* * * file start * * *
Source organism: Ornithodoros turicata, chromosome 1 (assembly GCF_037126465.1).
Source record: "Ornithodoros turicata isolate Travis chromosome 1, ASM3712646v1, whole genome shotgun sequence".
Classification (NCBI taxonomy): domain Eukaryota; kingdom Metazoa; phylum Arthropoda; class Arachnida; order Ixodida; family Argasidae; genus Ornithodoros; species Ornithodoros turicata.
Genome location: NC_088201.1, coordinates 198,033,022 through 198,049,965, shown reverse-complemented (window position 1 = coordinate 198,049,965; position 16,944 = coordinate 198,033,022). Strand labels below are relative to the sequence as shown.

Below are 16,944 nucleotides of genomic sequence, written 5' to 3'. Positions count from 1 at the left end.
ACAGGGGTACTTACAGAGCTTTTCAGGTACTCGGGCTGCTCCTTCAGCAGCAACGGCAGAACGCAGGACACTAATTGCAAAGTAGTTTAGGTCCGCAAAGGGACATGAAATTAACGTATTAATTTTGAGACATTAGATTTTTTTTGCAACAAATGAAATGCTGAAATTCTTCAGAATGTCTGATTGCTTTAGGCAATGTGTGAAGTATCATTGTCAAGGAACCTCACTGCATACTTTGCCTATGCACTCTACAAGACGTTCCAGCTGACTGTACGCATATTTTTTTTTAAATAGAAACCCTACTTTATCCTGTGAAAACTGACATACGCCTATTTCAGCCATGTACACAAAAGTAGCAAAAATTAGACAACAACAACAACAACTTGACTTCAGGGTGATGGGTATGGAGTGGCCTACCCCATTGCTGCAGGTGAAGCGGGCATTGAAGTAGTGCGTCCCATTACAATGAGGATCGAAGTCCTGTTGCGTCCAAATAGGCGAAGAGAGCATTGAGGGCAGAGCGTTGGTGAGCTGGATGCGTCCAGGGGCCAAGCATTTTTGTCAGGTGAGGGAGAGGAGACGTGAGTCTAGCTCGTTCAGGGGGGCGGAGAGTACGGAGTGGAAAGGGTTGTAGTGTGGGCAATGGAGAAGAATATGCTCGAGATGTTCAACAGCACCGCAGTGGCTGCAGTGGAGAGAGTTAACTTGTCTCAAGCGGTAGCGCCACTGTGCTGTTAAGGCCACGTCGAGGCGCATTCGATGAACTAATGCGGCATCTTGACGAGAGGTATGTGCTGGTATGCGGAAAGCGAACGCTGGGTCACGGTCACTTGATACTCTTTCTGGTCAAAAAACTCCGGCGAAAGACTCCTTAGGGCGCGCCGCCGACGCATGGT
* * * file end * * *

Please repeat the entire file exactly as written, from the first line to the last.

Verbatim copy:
Source organism: Ornithodoros turicata, chromosome 1 (assembly GCF_037126465.1).
Source record: "Ornithodoros turicata isolate Travis chromosome 1, ASM3712646v1, whole genome shotgun sequence".
Classification (NCBI taxonomy): domain Eukaryota; kingdom Metazoa; phylum Arthropoda; class Arachnida; order Ixodida; family Argasidae; genus Ornithodoros; species Ornithodoros turicata.
Genome location: NC_088201.1, coordinates 198,033,022 through 198,049,965, shown reverse-complemented (window position 1 = coordinate 198,049,965; position 16,944 = coordinate 198,033,022). Strand labels below are relative to the sequence as shown.

Below are 16,944 nucleotides of genomic sequence, written 5' to 3'. Positions count from 1 at the left end.
ACAGGGGTACTTACAGAGCTTTTCAGGTACTCGGGCTGCTCCTTCAGCAGCAACGGCAGAACGCAGGACACTAATTGCAAAGTAGTTTAGGTCCGCAAAGGGACATGAAATTAACGTATTAATTTTGAGACATTAGATTTTTTTTGCAACAAATGAAATGCTGAAATTCTTCAGAATGTCTGATTGCTTTAGGCAATGTGTGAAGTATCATTGTCAAGGAACCTCACTGCATACTTTGCCTATGCACTCTACAAGACGTTCCAGCTGACTGTACGCATATTTTTTTTTAAATAGAAACCCTACTTTATCCTGTGAAAACTGACATACGCCTATTTCAGCCATGTACACAAAAGTAGCAAAAATTAGACAACAACAACAACAACTTGACTTCAGGGTGATGGGTATGGAGTGGCCTACCCCATTGCTGCAGGTGAAGCGGGCATTGAAGTAGTGCGTCCCATTACAATGAGGATCGAAGTCCTGTTGCGTCCAAATAGGCGAAGAGAGCATTGAGGGCAGAGCGTTGGTGAGCTGGATGCGTCCAGGGGCCAAGCATTTTTGTCAGGTGAGGGAGAGGAGACGTGAGTCTAGCTCGTTCAGGGGGGCGGAGAGTACGGAGTGGAAAGGGTTGTAGTGTGGGCAATGGAGAAGAATATGCTCGAGATGTTCAACAGCACCGCAGTGGCTGCAGTGGAGAGAGTTAACTTGTCTCAAGCGGTAGCGCCACTGTGCTGTTAAGGCCACGTCGAGGCGCATTCGATGAACTAATGCGGCATCTTGACGAGAGGTATGTGCTGGTATGCGGAAAGCGAACGCTGGGTCACGGTCACTTGATACTCTTTCTGGTCAAAAAACTCCGGCGAAAGACTCCTTAGGGCGCGCCGCCGACGCATGGT